Horus

Egyptian war and sky deity / From Wikipedia, the free encyclopedia

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Horus or Heru, Hor, Har, Her[citation needed] in Ancient Egyptian, is one of the most significant ancient Egyptian deities who served many functions, most notably as god of kingship and the sky. He was worshipped from at least the late prehistoric Egypt until the Ptolemaic Kingdom and Roman Egypt. Different forms of Horus are recorded in history, and these are treated as distinct gods by Egyptologists.[5] These various forms may be different manifestations of the same multi-layered deity in which certain attributes or syncretic relationships are emphasized, not necessarily in opposition but complementary to one another, consistent with how the Ancient Egyptians viewed the multiple facets of reality.[6] He was most often depicted as a falcon, most likely a lanner falcon or peregrine falcon, or as a man with a falcon head.[7]

Quick facts: Horus, Major cult center, Symbol, Personal in...
Horus
Horus was often the ancient Egyptians' national tutelary deity. He was usually depicted as a falcon-headed man wearing the pschent, or a red and white crown, as a symbol of kingship over the entire kingdom of Egypt.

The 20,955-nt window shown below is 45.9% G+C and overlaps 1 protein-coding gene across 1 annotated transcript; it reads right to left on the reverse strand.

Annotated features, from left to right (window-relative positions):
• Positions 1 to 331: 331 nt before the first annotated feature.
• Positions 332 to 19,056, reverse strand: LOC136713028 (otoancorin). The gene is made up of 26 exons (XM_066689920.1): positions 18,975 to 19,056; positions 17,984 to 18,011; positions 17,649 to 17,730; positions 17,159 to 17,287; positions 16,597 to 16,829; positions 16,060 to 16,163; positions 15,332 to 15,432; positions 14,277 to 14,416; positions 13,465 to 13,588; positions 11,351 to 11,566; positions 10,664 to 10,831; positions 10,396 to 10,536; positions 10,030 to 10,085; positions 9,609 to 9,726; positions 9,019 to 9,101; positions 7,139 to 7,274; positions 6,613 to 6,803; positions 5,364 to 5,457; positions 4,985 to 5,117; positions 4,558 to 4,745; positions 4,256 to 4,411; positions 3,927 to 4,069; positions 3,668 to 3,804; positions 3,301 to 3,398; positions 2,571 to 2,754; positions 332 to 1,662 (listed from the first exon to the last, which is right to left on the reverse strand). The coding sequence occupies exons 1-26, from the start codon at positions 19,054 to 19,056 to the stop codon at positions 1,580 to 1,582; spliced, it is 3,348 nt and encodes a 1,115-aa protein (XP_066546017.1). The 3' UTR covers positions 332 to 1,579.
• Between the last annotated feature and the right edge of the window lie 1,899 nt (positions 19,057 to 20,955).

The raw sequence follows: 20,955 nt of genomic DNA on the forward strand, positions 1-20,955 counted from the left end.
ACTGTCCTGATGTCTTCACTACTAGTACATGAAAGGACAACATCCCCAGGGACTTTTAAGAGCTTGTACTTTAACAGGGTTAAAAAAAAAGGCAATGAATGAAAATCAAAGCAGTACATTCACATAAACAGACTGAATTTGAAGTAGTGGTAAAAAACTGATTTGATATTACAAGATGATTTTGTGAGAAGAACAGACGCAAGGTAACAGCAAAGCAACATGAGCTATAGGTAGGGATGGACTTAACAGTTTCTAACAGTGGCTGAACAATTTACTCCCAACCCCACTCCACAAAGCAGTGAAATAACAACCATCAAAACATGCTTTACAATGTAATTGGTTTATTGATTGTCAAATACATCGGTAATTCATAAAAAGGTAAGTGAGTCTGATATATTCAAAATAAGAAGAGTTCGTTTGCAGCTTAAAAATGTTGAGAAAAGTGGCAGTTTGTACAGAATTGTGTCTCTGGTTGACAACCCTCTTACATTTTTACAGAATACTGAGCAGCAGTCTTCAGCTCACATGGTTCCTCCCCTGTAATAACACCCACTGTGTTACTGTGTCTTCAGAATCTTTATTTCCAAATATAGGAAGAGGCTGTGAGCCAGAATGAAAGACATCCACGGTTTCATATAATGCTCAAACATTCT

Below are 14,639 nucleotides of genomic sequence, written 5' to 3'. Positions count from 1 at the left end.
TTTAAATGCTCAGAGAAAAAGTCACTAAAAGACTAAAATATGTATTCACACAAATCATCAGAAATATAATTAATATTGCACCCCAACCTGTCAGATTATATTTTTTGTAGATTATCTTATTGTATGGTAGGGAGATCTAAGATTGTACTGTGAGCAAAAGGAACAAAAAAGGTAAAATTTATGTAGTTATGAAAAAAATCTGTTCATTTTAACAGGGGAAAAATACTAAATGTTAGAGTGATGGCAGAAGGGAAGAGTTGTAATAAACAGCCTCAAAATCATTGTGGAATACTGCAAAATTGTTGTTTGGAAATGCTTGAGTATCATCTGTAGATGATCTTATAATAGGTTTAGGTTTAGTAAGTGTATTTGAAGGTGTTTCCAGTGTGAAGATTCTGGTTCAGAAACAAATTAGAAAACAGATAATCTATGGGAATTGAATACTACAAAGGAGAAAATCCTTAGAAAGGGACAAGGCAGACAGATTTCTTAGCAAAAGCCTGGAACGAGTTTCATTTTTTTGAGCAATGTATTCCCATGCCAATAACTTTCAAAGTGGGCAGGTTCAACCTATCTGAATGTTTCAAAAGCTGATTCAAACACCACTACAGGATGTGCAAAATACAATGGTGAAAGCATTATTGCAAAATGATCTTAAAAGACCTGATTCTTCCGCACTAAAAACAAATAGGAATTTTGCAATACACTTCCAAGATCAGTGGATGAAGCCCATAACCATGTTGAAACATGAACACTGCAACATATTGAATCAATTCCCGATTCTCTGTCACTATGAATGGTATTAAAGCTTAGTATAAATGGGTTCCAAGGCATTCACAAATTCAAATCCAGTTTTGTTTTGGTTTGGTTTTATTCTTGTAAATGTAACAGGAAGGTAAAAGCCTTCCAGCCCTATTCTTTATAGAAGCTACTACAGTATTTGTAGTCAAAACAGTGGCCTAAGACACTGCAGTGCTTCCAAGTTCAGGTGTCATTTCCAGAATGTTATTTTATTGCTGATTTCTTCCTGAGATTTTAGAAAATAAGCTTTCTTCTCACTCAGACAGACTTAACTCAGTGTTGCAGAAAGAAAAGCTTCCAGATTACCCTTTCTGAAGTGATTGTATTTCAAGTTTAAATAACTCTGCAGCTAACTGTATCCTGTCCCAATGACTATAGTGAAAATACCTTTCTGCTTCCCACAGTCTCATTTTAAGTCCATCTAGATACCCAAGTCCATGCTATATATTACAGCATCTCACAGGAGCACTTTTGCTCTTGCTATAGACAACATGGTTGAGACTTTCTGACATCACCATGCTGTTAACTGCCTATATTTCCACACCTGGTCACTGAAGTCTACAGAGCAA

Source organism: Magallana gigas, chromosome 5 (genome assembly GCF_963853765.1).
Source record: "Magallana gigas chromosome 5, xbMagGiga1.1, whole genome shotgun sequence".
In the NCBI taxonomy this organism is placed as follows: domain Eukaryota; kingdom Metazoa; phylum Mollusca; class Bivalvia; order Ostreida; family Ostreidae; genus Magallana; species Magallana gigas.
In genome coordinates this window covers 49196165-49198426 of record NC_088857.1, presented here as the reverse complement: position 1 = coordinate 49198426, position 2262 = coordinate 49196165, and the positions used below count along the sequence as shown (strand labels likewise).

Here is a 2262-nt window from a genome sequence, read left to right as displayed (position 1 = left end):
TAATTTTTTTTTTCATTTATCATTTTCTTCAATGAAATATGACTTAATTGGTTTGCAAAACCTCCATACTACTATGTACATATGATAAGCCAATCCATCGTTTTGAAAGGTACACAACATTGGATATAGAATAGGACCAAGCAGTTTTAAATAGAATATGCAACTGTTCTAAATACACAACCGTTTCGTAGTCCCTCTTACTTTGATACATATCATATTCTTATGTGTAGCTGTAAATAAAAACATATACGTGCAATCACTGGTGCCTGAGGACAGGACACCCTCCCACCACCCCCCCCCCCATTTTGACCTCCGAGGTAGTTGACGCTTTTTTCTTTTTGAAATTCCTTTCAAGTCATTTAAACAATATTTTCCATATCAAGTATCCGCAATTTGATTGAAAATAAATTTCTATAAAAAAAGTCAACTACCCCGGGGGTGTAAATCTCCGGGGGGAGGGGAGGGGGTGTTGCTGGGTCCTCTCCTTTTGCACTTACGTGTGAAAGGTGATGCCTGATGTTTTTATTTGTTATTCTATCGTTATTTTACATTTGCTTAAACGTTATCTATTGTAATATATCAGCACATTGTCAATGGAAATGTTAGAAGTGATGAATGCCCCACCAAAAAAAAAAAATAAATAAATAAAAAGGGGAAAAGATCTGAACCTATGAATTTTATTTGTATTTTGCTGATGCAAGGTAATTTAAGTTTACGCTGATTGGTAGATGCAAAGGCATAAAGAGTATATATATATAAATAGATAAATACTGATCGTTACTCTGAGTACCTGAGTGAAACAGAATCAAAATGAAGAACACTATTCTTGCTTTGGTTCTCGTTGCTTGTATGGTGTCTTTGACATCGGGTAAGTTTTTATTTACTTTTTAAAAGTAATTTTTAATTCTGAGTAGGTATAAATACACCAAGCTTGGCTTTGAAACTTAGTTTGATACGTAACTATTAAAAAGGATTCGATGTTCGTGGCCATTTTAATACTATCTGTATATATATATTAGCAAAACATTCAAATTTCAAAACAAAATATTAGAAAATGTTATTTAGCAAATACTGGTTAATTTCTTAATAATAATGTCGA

Major cult centerNekhen, Edfu[1]
SymbolEye of Horus
Personal information
ParentsOsiris and Isis, Osiris and Nephthys,[2] Hathor[3]
SiblingsAnubis,[lower-alpha 1] Bastet[lower-alpha 2]
ConsortHathor, Isis, Serket[4] Nephthys[2]
OffspringIhy, Four Sons of Horus (Horus the Elder)
Equivalents
Greek equivalentApollo
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The earliest recorded form of Horus is the tutelary deity of Nekhen in Upper Egypt, who is the first known national god, specifically related to the ruling pharaoh who in time came to be regarded as a manifestation of Horus in life and Osiris in death.[5] The most commonly encountered family relationship describes Horus as the son of Isis and Osiris, and he plays a key role in the Osiris myth as Osiris's heir and the rival to Set, the murderer and brother of Osiris. In another tradition, Hathor is regarded as his mother and sometimes as his wife.[5]

Claudius Aelianus wrote that Egyptians called the god Apollo "Horus" in their own language.[8] However, Plutarch, elaborating further on the same tradition reported by the Greeks; specified that the one "Horus" whom the Egyptians equated with the Greek Apollo was in fact "Horus the Elder", who is distinct from Horus the son of Osiris and Isis (that would make him "the Younger").[9]